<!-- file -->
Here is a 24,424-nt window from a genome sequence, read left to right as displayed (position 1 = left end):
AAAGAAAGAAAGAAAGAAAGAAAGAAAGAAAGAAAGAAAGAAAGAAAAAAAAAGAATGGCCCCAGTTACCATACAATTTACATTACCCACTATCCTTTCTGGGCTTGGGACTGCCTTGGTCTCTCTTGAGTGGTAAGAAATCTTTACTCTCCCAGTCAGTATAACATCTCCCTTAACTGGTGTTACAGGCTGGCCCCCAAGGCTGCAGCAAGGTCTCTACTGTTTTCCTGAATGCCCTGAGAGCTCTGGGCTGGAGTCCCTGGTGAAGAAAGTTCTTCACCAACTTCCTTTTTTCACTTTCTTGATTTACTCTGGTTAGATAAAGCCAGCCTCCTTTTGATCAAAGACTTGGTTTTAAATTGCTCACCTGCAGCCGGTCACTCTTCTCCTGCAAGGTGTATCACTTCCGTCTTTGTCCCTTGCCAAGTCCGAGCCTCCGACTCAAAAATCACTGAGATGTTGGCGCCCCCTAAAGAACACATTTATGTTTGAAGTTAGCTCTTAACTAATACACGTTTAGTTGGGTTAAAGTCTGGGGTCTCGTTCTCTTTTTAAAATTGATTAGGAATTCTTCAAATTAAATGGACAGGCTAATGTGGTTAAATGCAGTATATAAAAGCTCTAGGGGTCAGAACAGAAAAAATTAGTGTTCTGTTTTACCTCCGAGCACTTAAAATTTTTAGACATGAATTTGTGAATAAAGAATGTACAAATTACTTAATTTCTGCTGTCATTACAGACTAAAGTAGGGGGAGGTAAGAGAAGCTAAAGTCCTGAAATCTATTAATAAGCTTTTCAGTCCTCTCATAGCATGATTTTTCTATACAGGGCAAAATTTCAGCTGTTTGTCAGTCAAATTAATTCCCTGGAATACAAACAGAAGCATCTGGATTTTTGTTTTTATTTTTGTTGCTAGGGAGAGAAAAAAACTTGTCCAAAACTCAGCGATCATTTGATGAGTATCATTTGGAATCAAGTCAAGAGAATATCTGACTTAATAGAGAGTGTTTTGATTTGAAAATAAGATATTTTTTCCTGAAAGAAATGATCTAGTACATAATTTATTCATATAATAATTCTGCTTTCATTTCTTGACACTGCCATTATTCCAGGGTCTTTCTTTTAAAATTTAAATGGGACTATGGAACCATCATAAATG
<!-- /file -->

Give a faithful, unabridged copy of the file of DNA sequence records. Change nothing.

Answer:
Here is a 24,424-nt window from a genome sequence, read left to right as displayed (position 1 = left end):
AAAGAAAGAAAGAAAGAAAGAAAGAAAGAAAGAAAGAAAGAAAGAAAAAAAAAGAATGGCCCCAGTTACCATACAATTTACATTACCCACTATCCTTTCTGGGCTTGGGACTGCCTTGGTCTCTCTTGAGTGGTAAGAAATCTTTACTCTCCCAGTCAGTATAACATCTCCCTTAACTGGTGTTACAGGCTGGCCCCCAAGGCTGCAGCAAGGTCTCTACTGTTTTCCTGAATGCCCTGAGAGCTCTGGGCTGGAGTCCCTGGTGAAGAAAGTTCTTCACCAACTTCCTTTTTTCACTTTCTTGATTTACTCTGGTTAGATAAAGCCAGCCTCCTTTTGATCAAAGACTTGGTTTTAAATTGCTCACCTGCAGCCGGTCACTCTTCTCCTGCAAGGTGTATCACTTCCGTCTTTGTCCCTTGCCAAGTCCGAGCCTCCGACTCAAAAATCACTGAGATGTTGGCGCCCCCTAAAGAACACATTTATGTTTGAAGTTAGCTCTTAACTAATACACGTTTAGTTGGGTTAAAGTCTGGGGTCTCGTTCTCTTTTTAAAATTGATTAGGAATTCTTCAAATTAAATGGACAGGCTAATGTGGTTAAATGCAGTATATAAAAGCTCTAGGGGTCAGAACAGAAAAAATTAGTGTTCTGTTTTACCTCCGAGCACTTAAAATTTTTAGACATGAATTTGTGAATAAAGAATGTACAAATTACTTAATTTCTGCTGTCATTACAGACTAAAGTAGGGGGAGGTAAGAGAAGCTAAAGTCCTGAAATCTATTAATAAGCTTTTCAGTCCTCTCATAGCATGATTTTTCTATACAGGGCAAAATTTCAGCTGTTTGTCAGTCAAATTAATTCCCTGGAATACAAACAGAAGCATCTGGATTTTTGTTTTTATTTTTGTTGCTAGGGAGAGAAAAAAACTTGTCCAAAACTCAGCGATCATTTGATGAGTATCATTTGGAATCAAGTCAAGAGAATATCTGACTTAATAGAGAGTGTTTTGATTTGAAAATAAGATATTTTTTCCTGAAAGAAATGATCTAGTACATAATTTATTCATATAATAATTCTGCTTTCATTTCTTGACACTGCCATTATTCCAGGGTCTTTCTTTTAAAATTTAAATGGGACTATGGAACCATCATAAATG